When the temperature drops, mulled wine stalls appear in many squares and streets of the Nove Mesto New Town) and Stare Mesto (Old Town) districts of Prague. Mulled wine or svarak in Czech is the favorite winter drink according to locals and tourists. This time of year the Christmas markets are in full swing. This is where you will find several stalls selling svarak. It is a mixture of red wine, citrus fruits and spices including cinnamon, nutmeg, cloves and vanilla. Instead of lemons or oranges the Czech variety of mulled wine often uses apples which, gives this hot drink a special flavor.
Even though trdelnik is not of Czech origin, this filling sweet is tremendously popular. This traditional pastry originated in Hungary. It is made from dough that is wrapped around a wooden or metal stick, then roasted over an open fire and sprinkled with cinnamon and sugar. Ground almonds or other nuts are often added. They are best when just prepared and still slightly hot. Part of the experience is that you can watch the process of trdelnik making. When demand is high you will have to wait some time before your trdelnik is ready to be eaten. Don’t hurry the vendor because partly done trdelnik is not good to eat.
Jan Paukert Lahudk�tv�s an institution in Prague. Located on Narodni Street, you are bound to amble along on your way to the National Theater and the Vltava River. Make it an early morning walk and stop here for a traditional Czech breakfast consisting of chleb�y. Chleb is the Czech word for bread and chlebicky is the diminutive. This 'little bread' is an open-faced sandwich, but not just any kind of open sandwich. Each single piece is a true masterpiece. Rounds of crusty white bread but soft inside are topped with any number of ingredients arranged in an arty fashion. The bread is spread with soft cheese or potato salad. Garnish includes roast beef, ham, salami, smoked salmon, egg and gherkin. Jan Paukert Lahudk�tv�ncludes a deli counter, lahudky, a sweet shop, cukr�a, and a cafeteria, j�lna, serving full meals accompanied by excellent wine.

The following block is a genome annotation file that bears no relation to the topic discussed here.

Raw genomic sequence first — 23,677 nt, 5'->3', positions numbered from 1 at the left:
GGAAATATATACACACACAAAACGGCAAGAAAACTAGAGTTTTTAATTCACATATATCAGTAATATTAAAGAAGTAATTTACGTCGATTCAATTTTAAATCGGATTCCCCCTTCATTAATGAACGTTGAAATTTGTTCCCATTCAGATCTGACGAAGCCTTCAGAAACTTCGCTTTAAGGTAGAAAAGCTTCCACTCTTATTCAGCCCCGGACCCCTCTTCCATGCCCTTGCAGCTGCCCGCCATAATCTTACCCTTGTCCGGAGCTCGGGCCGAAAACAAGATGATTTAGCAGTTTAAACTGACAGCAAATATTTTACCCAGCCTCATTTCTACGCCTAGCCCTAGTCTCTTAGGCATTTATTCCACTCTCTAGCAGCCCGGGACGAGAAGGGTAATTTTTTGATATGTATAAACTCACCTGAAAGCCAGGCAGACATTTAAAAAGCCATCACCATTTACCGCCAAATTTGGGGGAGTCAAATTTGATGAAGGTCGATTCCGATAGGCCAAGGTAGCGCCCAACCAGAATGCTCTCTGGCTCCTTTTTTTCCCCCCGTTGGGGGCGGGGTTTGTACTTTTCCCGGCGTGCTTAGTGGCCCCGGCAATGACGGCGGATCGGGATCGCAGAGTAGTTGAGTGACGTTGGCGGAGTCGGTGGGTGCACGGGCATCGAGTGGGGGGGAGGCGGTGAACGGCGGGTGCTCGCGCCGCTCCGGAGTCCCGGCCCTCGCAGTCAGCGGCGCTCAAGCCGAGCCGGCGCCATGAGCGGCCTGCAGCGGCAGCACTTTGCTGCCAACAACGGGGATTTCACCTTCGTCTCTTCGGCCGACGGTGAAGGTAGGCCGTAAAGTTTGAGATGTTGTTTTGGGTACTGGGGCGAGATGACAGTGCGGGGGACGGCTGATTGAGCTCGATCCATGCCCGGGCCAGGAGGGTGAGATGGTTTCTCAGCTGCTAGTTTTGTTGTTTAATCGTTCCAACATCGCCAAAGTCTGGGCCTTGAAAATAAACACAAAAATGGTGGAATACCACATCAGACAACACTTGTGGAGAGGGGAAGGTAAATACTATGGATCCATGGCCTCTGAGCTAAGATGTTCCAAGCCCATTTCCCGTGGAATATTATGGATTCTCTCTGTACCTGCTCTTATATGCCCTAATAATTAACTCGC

When the leaves start falling, burcak stalls burgeon like mushrooms. Burcak is the first wine of the season and on sale everywhere in Prague and the Czech Republic. Burcak is partially fermented wine made from grapes from Moravia, a region in Eastern part of the country. It looks like cloudy orange juice and tastes like lemonade. But be warned; its alcohol content is between 5% and 8%. Burcak is very popular, partly because it is supposed to be good for your health. It is rich in vitamins, especially vitamin B and certain essential minerals. This golden liquid is sold during a limited period of time; from 1 august to 30 November.
The sausage stands at Wenceslas Square are an institution. They are greasy, they are noisy but above all they serve food people crave for. Spicy sausages and Frankfurters sizzle on the griddle. With a hunk of brown bread they are meal in itself. A big plop of mustard and a plastic glass of premium Czech beer complete your culinary masterpiece. Hot dogs are also very popular and if you are not the meaty type try a cheese sandwich with oozing mozzarella cheese. At Christmas time the sausage stands are an excellent place to sip mulled wine. Pay first, get your food and wedge yourself a spot at one of the stand-up tables.